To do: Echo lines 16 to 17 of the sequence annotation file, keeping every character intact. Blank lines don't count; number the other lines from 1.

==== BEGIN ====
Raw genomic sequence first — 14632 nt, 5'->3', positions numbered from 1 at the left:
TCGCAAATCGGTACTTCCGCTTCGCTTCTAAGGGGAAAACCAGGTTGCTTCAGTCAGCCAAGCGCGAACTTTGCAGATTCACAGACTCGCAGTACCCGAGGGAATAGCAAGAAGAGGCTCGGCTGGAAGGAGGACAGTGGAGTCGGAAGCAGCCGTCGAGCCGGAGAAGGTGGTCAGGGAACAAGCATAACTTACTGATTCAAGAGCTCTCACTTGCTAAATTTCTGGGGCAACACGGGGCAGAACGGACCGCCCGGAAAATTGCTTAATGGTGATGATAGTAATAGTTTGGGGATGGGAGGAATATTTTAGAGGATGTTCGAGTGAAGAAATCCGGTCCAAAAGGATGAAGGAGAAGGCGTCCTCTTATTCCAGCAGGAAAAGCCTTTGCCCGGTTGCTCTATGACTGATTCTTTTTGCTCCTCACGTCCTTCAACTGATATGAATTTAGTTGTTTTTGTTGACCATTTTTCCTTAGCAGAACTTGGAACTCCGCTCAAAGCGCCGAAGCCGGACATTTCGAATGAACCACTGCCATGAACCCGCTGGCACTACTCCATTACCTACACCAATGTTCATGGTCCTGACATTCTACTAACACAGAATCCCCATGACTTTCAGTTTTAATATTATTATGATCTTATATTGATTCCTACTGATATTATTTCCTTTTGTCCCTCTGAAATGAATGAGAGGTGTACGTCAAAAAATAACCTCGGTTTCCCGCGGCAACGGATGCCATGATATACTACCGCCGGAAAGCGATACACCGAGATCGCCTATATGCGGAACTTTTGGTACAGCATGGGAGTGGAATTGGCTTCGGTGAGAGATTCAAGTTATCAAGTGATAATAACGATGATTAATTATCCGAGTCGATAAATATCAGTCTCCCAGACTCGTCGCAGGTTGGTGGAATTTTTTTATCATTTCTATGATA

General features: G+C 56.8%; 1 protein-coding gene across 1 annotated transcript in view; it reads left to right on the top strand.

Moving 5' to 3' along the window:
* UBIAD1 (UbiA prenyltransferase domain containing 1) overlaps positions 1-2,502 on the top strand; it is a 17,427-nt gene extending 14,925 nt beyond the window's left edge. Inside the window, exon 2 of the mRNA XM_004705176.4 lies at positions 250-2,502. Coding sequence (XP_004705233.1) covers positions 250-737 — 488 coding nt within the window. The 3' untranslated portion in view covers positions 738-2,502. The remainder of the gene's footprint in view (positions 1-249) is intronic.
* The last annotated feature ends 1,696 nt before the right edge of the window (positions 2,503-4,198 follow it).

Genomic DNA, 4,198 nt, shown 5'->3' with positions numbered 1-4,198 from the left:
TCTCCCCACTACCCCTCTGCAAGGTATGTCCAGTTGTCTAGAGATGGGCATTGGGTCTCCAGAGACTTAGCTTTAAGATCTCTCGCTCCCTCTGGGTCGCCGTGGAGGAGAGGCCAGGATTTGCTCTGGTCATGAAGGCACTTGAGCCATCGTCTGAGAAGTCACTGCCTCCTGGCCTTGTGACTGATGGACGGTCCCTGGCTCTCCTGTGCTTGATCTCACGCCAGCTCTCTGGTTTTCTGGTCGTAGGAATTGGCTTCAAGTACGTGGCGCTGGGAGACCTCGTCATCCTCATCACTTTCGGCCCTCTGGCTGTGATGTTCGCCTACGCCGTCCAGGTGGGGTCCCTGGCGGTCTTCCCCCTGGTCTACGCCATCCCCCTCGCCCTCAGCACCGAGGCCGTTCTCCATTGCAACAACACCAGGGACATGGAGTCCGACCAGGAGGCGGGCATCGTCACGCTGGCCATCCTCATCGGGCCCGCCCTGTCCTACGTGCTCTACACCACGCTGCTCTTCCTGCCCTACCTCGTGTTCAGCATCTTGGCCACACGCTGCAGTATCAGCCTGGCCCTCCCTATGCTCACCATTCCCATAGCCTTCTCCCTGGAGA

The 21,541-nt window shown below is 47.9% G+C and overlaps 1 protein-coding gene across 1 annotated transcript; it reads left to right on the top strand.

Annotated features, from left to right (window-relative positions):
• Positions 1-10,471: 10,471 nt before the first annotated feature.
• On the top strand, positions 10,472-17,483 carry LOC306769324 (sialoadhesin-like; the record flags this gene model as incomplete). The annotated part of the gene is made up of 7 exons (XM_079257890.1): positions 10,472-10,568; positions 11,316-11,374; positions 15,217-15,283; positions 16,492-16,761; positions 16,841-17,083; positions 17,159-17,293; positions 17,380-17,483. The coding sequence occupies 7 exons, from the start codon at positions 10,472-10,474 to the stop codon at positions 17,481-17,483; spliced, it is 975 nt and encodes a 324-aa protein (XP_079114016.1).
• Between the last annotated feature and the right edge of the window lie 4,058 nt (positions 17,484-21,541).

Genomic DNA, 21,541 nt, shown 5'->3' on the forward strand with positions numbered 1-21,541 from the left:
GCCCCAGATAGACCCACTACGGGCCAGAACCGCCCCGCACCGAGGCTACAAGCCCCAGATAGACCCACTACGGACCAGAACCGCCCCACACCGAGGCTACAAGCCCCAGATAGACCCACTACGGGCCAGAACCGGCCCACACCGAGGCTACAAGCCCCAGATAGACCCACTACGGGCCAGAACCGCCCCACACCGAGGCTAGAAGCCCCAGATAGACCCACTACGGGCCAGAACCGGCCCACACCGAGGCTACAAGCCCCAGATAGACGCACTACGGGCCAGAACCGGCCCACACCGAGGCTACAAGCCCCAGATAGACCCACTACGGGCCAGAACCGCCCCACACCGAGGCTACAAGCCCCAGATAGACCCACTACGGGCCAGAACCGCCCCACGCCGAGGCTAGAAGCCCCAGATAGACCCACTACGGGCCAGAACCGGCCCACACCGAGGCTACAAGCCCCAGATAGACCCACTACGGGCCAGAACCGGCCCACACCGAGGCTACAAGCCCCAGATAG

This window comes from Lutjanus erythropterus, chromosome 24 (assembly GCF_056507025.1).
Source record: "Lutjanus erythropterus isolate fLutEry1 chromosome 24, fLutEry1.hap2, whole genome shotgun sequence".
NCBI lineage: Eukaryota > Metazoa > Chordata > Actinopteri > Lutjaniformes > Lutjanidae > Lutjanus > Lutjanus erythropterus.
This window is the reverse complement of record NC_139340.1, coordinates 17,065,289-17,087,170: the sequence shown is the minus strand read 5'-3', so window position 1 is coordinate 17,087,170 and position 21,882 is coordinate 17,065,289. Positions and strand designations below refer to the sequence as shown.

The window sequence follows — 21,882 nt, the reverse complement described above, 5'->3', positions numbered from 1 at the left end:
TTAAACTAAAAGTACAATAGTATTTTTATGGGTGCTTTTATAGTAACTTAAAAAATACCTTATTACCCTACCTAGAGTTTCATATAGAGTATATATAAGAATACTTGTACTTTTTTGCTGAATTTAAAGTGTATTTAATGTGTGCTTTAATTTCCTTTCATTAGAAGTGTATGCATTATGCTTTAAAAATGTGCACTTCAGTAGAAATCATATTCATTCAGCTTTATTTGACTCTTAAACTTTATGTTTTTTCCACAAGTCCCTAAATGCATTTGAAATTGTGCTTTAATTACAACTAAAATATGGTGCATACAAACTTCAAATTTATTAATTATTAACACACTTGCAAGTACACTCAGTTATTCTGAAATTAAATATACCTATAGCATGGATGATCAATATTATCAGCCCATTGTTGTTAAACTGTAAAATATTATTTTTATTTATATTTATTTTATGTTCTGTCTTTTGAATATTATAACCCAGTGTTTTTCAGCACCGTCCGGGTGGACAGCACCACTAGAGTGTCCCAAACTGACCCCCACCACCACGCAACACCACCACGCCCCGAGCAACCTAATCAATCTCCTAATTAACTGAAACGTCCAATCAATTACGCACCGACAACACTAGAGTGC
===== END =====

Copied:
This window comes from Lutjanus erythropterus, chromosome 24 (assembly GCF_056507025.1).
Source record: "Lutjanus erythropterus isolate fLutEry1 chromosome 24, fLutEry1.hap2, whole genome shotgun sequence".